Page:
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WASHINGTON–U.S. Senators John Boozman (R-AR) and Brian Schatz (D-HI), Chairman and Ranking member of the Senate Appropriations Military Construction and Veterans Affairs Subcommittee, led a group of lawmakers in calling for a Department of Veterans Affairs (VA) Inspector General investigation into allegations that the VA would not reimburse veterans for missed or underpaid benefits.

“When I brought the issue of GI Bill underpayments up to Secretary Wilkie during a hearing in September, he acknowledged the VA’s error and promised that all affected recipients would be compensated. When recent news reports suggested the VA was not acting to help veterans who have been shortchanged, the department outlined its plans to remedy the situation. Those plans fall short. These veterans must be fully repaid for errors they did not cause and that is what I expect the VA to do,”Boozman said. 

“Secretary Wilkie may be saying the right things, but until the VA invests money to address the ongoing staffing and IT challenges facing the claims backlog, our veterans will remain robbed of the benefits they were promised,” said Schatz. “I expect the Secretary to come up with a plan so that the VA can audit and process retroactive payments for underpaid or missed claims.  And I look forward to the Inspector General helping us hold him accountable to that plan.”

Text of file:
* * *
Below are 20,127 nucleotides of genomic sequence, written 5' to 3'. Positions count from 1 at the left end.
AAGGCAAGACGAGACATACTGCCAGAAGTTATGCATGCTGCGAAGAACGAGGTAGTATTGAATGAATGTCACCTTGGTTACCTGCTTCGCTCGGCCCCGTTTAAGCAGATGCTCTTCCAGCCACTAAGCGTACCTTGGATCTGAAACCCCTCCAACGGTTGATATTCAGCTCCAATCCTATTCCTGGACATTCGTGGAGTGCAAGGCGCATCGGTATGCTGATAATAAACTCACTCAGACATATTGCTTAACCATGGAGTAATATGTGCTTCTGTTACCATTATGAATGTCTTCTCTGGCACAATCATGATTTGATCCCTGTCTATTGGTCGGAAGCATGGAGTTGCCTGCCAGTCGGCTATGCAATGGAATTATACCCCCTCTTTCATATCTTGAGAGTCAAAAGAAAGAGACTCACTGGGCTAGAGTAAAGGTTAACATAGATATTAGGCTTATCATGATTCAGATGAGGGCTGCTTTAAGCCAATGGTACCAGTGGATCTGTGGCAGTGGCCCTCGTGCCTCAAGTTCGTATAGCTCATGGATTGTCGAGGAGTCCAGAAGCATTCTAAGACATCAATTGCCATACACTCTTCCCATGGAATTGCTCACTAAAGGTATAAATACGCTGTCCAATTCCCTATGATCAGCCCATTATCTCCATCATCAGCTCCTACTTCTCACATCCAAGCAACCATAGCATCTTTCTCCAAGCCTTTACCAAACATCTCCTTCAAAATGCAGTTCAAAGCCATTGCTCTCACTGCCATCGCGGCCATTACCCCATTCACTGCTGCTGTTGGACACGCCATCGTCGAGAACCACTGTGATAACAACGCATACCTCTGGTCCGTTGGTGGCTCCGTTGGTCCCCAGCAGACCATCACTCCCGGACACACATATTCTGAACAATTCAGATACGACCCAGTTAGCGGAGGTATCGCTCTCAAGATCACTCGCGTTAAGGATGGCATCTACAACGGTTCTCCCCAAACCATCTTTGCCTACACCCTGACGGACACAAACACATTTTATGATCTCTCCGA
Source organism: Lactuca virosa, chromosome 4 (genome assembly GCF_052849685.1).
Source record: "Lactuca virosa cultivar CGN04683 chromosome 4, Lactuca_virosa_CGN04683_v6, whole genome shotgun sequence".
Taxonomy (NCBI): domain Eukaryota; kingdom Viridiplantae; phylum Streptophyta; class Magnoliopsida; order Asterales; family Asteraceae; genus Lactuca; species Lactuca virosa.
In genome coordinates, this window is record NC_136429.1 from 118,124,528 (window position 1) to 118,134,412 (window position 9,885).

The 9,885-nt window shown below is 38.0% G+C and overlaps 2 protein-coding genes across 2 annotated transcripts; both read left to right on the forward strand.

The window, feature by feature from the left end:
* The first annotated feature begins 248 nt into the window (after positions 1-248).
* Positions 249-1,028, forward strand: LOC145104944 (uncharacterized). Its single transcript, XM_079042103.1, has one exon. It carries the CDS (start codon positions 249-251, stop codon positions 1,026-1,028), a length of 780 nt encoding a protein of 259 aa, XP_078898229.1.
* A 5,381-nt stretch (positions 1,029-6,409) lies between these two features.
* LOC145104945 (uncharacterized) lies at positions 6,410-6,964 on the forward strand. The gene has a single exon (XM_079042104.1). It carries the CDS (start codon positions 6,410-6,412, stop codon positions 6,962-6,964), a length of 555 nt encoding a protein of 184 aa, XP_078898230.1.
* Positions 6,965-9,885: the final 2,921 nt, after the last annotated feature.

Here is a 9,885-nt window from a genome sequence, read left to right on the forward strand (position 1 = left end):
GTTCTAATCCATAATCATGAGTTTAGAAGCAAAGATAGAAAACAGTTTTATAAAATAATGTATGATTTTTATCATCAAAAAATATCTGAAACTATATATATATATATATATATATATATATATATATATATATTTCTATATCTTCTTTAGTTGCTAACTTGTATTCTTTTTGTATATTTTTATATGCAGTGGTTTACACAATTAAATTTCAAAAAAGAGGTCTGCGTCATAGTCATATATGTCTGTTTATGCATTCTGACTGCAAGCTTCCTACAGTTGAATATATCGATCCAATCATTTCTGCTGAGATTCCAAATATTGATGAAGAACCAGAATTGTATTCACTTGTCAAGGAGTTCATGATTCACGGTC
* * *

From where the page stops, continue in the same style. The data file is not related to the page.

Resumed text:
In their bipartisan letter to the VA’s Inspector General, the lawmakers ask about how the technical errors occurred, how quickly any reimbursements will be made, and how the VA plans to make sure all benefits will continue to be paid out without interruption.

“The VA’s continued ambiguity about whether it will fulfill this legal requirement threatens to erode our veterans’ confidence in the VA’s ability to deliver promised care and benefits and demands close oversight and accountability,” the lawmakers wrote. “It is important that VA fix the technical and staffing shortages that contributed to its inability to implement the Forever GI bill so that it can continue to provide housing stipends to veterans. However, we remain resolved that VA make veterans whole for any missed or underpaid benefits based on the housing stipend rates that they were legally entitled to when the changes took effect in August 2018.”